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Haberman v. MFS Investment Management

United States District Court, D. Massachusetts

June 16, 2015

LAWRENCE ALAN HABERMAN, Plaintiff,
v.
MFS INVESTMENT MANAGEMENT, Defendant.

ORDER ON PLAINTIFF'S MOTION TO RECONSIDER

PATTI B. SARIS CHIEF, UNITED STATES DISTRICT JUDGE

June 16, 2 015 SARIS, Chief Judge Now pending before the Court is Lawrence Alan Haberman's ("Plaintiff") motion to reconsider the dismissal of this action. See Docket No. 19. The facts of the case are set forth in the Court's March 24, 2015 Memorandum and Order granting defendant's Rule 12(b)(6) Motion to Dismiss for Failure to State a Claim upon finding without merit Plaintiff's challenge to the subpoenas and seizure warrants issued pursuant to a criminal forfeiture order. See Docket No. 17.

Here, Plaintiff's motion fails to specifically indicate under which Rule his motion arises. Rule 60(b) of the Federal Rules of Civil Procedure authorizes a court to grant a party relief from a prior final judgment for certain enumerated reasons.[1] A party seeking relief under Rule 60(b) must demonstrate "at a bare minimum, that his motion is timely; that exceptional circumstances exist, favoring extraordinary relief; that if the judgment is set aside, he has the right stuff to mount a potentially meritorious claim or defense; and that no unfair prejudice will accrue to the opposing parties should the motion be granted." Fisher v. Kadant, Inc., 589 F.3d 505, 512 (1st Cir. 2009) (quoting Karak v. Bursaw Oil Corp., 288 F.3d 15, 19 (1st Cir. 2002)). “Unless the court has misapprehended some material fact or point of law, such a motion is normally not a promising vehicle for revisiting a party’s case and rearguing theories previously advanced and rejected.” Palmer v. Champion Mortg., 465 F.3d 24, 30 (1st Cir. 2006).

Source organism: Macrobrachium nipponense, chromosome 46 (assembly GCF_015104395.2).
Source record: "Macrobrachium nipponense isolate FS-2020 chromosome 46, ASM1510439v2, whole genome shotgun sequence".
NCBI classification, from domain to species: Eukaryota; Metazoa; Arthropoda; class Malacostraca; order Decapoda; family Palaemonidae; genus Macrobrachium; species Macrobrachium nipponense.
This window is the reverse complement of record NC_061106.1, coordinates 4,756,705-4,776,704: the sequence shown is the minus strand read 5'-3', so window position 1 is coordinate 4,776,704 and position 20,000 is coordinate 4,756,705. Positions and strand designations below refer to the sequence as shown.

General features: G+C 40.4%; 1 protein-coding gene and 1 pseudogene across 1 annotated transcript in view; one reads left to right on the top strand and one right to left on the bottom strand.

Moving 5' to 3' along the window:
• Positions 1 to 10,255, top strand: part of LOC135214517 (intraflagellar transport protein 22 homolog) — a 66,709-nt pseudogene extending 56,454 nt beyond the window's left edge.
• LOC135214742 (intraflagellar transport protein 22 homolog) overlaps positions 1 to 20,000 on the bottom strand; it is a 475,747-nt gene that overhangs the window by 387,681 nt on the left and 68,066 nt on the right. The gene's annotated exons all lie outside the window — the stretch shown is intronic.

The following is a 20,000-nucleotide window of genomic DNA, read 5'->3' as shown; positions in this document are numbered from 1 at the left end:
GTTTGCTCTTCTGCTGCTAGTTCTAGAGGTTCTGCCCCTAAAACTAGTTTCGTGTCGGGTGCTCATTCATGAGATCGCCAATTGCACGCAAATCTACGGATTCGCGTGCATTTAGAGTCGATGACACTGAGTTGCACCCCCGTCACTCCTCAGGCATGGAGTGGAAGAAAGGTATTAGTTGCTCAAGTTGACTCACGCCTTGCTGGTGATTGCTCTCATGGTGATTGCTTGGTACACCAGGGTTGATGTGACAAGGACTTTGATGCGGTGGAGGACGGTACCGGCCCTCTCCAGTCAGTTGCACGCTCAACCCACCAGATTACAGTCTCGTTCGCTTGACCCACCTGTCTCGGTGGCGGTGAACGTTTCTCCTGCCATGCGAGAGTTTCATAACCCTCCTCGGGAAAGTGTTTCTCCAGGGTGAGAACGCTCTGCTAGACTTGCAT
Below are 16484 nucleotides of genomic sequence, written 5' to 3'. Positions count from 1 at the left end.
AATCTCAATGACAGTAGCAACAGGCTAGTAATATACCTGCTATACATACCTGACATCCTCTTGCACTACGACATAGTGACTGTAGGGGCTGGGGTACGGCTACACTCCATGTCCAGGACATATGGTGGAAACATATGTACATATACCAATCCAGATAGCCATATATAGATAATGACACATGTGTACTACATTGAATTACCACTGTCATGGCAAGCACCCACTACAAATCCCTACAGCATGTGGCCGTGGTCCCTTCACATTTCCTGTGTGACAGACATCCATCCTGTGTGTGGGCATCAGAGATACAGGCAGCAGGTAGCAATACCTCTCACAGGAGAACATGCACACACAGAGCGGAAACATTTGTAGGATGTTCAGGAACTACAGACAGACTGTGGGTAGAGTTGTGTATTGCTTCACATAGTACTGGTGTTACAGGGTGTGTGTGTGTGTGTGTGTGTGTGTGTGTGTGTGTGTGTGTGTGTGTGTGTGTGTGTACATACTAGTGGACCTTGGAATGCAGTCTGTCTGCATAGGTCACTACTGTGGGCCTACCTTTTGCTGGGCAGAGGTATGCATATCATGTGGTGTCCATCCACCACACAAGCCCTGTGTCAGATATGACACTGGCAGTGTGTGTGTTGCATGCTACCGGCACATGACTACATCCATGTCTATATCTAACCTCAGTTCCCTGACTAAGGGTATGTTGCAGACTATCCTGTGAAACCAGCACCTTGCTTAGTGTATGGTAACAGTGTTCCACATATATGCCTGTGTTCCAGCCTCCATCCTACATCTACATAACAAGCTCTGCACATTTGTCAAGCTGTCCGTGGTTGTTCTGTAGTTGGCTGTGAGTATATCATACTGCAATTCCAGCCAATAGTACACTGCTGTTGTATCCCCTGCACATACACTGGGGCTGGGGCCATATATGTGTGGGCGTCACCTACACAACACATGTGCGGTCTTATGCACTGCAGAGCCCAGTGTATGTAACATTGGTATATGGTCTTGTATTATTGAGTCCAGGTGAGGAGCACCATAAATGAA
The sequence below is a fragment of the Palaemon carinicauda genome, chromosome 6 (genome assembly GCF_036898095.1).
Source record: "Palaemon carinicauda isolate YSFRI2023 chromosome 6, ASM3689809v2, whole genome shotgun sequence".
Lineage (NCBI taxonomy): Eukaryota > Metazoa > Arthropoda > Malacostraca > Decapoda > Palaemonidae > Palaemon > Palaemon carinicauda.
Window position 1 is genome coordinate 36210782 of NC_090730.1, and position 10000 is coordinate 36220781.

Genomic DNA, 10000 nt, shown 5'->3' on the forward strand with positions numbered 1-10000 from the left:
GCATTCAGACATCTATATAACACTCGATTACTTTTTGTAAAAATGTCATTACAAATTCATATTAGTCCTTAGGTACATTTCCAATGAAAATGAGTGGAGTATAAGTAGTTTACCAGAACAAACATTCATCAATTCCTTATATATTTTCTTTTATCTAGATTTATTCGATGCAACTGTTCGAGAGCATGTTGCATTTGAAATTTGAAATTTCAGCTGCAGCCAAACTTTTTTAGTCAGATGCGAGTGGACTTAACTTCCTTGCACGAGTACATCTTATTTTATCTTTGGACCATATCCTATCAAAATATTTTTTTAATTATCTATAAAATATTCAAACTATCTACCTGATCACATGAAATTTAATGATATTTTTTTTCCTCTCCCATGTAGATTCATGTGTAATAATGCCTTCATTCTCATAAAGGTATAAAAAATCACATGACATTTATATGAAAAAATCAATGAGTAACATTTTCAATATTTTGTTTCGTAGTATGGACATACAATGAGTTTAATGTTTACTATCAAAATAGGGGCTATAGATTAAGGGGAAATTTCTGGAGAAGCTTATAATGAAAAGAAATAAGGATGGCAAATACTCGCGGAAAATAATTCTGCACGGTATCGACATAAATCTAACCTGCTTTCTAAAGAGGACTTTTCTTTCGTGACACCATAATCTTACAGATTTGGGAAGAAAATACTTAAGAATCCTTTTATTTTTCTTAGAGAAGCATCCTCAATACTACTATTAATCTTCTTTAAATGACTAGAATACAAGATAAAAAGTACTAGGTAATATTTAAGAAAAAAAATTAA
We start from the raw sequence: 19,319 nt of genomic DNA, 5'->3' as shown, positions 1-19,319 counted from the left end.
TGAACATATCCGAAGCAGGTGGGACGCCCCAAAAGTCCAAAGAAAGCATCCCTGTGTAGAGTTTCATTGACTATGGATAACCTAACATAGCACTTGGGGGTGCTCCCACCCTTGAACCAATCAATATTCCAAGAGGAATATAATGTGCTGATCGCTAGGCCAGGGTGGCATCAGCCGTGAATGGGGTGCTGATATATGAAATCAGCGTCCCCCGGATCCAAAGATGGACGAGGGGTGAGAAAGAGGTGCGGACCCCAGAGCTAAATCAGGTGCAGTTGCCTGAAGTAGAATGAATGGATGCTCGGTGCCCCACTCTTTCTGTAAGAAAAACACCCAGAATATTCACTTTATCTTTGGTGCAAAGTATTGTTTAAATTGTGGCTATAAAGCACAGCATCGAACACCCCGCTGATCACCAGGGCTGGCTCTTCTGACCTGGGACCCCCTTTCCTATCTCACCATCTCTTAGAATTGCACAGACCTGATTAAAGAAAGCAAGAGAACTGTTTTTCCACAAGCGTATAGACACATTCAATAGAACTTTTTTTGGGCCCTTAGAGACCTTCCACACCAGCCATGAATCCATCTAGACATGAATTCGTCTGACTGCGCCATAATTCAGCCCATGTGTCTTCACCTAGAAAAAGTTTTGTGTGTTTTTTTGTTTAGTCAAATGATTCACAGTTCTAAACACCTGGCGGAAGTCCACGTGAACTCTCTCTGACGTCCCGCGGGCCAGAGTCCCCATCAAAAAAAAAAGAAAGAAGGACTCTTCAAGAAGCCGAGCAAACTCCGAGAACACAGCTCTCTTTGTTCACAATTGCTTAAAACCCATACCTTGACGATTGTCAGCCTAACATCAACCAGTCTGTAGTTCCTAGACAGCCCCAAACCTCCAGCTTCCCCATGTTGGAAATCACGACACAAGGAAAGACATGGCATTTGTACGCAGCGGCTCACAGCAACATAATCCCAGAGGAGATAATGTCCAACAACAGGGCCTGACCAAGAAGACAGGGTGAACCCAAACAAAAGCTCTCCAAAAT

In the instant motion, Plaintiff repeats the assertions made in his opposition to the Defendant’s motion to dismiss; to wit: the defendant had no lawful authority to relinquish Plaintiff’s funds to the government because the warrant failed to authorize the seizure of property located outside the Northern District of Texas. This argument has already been considered and rejected by the Court. Because Plaintiff has failed to bear his burden under Rule 60(b), the motion to reconsider is denied.

Based on the foregoing, it is hereby Ordered that Plaintiff’s Motion to Reconsider (Docket No. 19) is DENIED.

SO ORDERED.


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